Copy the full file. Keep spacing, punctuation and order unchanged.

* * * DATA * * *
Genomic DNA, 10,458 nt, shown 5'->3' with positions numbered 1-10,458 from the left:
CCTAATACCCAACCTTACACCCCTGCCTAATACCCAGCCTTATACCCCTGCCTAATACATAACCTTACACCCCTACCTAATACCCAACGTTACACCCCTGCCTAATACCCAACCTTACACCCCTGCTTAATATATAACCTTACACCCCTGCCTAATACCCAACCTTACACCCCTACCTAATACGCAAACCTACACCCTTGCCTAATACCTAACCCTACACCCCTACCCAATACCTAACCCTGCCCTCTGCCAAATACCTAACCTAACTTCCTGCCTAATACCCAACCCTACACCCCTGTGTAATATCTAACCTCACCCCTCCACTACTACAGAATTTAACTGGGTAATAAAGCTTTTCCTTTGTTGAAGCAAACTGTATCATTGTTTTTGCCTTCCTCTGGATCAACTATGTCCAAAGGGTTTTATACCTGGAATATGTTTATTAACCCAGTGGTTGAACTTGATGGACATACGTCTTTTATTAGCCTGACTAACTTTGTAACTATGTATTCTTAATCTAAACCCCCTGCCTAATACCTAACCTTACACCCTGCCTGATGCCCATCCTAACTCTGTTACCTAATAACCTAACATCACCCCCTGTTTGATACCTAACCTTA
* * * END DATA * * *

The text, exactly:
Genomic DNA, 10,458 nt, shown 5'->3' with positions numbered 1-10,458 from the left:
CCTAATACCCAACCTTACACCCCTGCCTAATACCCAGCCTTATACCCCTGCCTAATACATAACCTTACACCCCTACCTAATACCCAACGTTACACCCCTGCCTAATACCCAACCTTACACCCCTGCTTAATATATAACCTTACACCCCTGCCTAATACCCAACCTTACACCCCTACCTAATACGCAAACCTACACCCTTGCCTAATACCTAACCCTACACCCCTACCCAATACCTAACCCTGCCCTCTGCCAAATACCTAACCTAACTTCCTGCCTAATACCCAACCCTACACCCCTGTGTAATATCTAACCTCACCCCTCCACTACTACAGAATTTAACTGGGTAATAAAGCTTTTCCTTTGTTGAAGCAAACTGTATCATTGTTTTTGCCTTCCTCTGGATCAACTATGTCCAAAGGGTTTTATACCTGGAATATGTTTATTAACCCAGTGGTTGAACTTGATGGACATACGTCTTTTATTAGCCTGACTAACTTTGTAACTATGTATTCTTAATCTAAACCCCCTGCCTAATACCTAACCTTACACCCTGCCTGATGCCCATCCTAACTCTGTTACCTAATAACCTAACATCACCCCCTGTTTGATACCTAACCTTA